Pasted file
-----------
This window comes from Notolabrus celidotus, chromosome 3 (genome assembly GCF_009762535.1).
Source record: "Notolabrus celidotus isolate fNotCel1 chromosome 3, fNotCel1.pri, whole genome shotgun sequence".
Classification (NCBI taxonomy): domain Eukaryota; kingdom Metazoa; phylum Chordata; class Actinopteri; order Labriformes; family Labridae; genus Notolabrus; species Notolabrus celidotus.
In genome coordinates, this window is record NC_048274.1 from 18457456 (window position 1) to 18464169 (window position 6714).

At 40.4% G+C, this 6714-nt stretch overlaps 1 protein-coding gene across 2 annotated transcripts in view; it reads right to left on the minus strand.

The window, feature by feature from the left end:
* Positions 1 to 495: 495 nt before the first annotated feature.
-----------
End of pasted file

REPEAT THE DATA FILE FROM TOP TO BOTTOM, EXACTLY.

This window comes from Notolabrus celidotus, chromosome 3 (genome assembly GCF_009762535.1).
Source record: "Notolabrus celidotus isolate fNotCel1 chromosome 3, fNotCel1.pri, whole genome shotgun sequence".
Classification (NCBI taxonomy): domain Eukaryota; kingdom Metazoa; phylum Chordata; class Actinopteri; order Labriformes; family Labridae; genus Notolabrus; species Notolabrus celidotus.
In genome coordinates, this window is record NC_048274.1 from 18457456 (window position 1) to 18464169 (window position 6714).

At 40.4% G+C, this 6714-nt stretch overlaps 1 protein-coding gene across 2 annotated transcripts in view; it reads right to left on the minus strand.

The window, feature by feature from the left end:
* Positions 1 to 495: 495 nt before the first annotated feature.